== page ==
Robot ethics largely focuses on two main categories of issues:
- How humans should design, construct, deploy, and interact with robots or other artificial moral agents (AMAs)
- The moral status of AMAs.
Each of these can be thought about in relation to the main types of robots: industrial robots, military robots, social robots, and caregiving robots. The first category of issues raises such questions as:
- How do humans react to robots?
- What designs are more or less favored by humans?
- What are the responsibilities of those who create robots?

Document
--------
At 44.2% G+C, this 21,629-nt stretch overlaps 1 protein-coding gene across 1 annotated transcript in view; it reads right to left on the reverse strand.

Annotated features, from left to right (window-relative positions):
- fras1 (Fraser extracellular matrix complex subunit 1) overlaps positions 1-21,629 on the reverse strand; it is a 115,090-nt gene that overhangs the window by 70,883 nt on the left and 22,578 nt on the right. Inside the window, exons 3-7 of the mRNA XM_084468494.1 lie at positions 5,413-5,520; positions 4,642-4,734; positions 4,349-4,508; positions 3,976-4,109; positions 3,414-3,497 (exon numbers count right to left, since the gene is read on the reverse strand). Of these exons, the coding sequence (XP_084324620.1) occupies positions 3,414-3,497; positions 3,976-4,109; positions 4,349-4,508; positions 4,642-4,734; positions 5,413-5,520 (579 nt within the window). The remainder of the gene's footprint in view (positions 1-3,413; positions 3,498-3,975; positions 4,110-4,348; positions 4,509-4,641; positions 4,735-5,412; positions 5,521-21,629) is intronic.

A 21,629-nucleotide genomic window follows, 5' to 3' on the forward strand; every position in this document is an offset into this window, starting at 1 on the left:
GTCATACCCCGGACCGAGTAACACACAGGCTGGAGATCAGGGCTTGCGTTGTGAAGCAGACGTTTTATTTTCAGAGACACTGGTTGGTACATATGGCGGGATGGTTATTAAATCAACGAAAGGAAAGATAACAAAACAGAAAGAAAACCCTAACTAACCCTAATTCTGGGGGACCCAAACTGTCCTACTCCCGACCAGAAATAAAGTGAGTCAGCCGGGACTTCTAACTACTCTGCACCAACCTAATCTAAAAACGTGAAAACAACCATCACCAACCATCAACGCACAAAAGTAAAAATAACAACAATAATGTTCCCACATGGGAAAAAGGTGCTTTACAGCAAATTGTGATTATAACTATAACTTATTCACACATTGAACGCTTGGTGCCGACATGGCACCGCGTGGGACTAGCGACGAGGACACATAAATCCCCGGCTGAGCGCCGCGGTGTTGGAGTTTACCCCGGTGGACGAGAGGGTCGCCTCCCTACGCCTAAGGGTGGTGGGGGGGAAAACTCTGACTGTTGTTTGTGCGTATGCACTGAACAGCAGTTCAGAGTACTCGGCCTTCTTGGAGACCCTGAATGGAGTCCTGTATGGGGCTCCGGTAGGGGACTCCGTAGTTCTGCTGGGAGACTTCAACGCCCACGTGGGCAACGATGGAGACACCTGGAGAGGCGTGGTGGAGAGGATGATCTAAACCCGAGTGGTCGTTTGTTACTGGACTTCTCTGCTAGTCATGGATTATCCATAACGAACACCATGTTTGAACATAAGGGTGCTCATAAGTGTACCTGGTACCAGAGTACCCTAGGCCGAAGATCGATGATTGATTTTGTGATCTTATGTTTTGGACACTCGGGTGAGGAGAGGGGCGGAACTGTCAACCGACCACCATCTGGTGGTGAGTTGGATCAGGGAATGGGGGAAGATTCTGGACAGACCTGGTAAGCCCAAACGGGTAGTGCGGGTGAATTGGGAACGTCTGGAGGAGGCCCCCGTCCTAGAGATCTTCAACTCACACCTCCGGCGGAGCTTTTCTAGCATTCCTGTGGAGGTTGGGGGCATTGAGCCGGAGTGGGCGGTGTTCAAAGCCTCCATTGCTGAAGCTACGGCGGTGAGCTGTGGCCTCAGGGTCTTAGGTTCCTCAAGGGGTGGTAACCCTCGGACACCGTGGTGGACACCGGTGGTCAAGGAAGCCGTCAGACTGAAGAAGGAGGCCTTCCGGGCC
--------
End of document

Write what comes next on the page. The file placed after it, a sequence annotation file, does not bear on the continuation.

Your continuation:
- Under what circumstances – or in what contexts – should robots be used?
- What are the risks of robots being hacked?
- How can these risks be mitigated?
The second category deals with the behavior of robots if and when they achieve independent decision-making abilities and status as moral agents. It remains unclear whether robots will ever be able to achieve full autonomy. Other questions include:
- If robots achieve moral status, how should they be instructed, rewarded, and punished?
- What does it mean to instruct, reward, and punish a robot?
- What implications would robots as moral agents have for human beings?